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Employment

A new law could ban P&O Ferries from UK ports if it doesn’t pay staff minimum wage

But unions have raised concerns about how the new rules would be enforced.

Ferries that dock at British ports will be forced to pay crew at least the UK minimum wage, according to new legislation announced in the Queen’s Speech

The new laws could see P&O Ferries – which was accused of using fire and rehire tactics to pay seafarers below the minimum wage – banned from landing in the UK. 

P&O has been reported as paying some workers a basic rate of just £3.94 an hour, less than half the national living wage of £9.50 for people aged 23 and above. The disgraced company resumed sailings from ports across the UK less than a month after admitting it acted illegally when it sacked almost 800 workers in March. 

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“We will protect all seafarers regularly sailing in and out of UK ports and ensure they are not priced out of a job. Ferry operators that regularly call at UK ports will face consequences if they do not pay their workers fairly,” said transport secretary Grant Shapps.

“P&O Ferries’ disgraceful actions do not represent the principles of our world-leading maritime sector and changing the law on seafarer pay protection is a clear signal to everyone that we will not tolerate economic abuse of workers.”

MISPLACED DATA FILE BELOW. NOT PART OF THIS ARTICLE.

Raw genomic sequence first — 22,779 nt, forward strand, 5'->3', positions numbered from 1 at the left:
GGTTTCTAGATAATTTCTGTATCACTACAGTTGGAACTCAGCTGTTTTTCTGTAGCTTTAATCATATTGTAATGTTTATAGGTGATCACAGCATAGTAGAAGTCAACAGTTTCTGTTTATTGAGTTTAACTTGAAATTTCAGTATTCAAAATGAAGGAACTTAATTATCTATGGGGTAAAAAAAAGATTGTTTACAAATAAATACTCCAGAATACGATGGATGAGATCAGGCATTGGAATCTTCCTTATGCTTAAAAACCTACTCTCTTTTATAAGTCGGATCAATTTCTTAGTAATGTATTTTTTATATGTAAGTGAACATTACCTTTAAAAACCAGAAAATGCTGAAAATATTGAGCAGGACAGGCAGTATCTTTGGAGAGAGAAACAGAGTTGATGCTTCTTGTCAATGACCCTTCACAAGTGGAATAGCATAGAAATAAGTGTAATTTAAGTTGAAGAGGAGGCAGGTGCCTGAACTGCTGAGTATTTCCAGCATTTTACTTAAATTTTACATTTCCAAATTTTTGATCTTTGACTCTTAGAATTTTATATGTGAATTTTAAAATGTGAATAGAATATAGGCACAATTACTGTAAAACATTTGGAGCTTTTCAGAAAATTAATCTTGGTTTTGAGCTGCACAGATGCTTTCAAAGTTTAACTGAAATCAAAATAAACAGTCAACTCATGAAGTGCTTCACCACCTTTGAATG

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Titled The Harbours (Seafarers’ Remuneration) Bill, the legislation will see the creation of “minimum wage corridors” on ferry routes between the UK and other countries.

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But the Trades Union Congress has called the proposals “feeble and likely unworkable.”

The union has highlighted that HMRC inspectors, who are responsible for enforcing the law around minimum wage paid to workers, do not have the legal right to board ships. Only the Maritime and Coastguard Agency has this legal right.

“The government has done nothing to tackle the most flagrant labour abuse in years by  P&O. Only stronger employment legislation that boosts worker protections and stops companies firing on the spot will prevent another P&O-type scandal,” said TUC General Secretary Frances O’Grady.

This lack of enforcement could “kick the legs out from under” the proposals, says the TUC, but is indicative of an enforcement crisis that runs far beyond the maritime industry. 

Many had hoped the Queen’s Speech would include the announcement of an Employment Bill, a proposed version of which was set to contain the establishment of an employment watchdog that would enforce breaches of employment law such as withholding sick pay or holiday entitlements from workers. 

A consultation on the proposed legislation will run for four weeks and examine what sort of vessels could be included beyond ferries and how the law would be enforced. 

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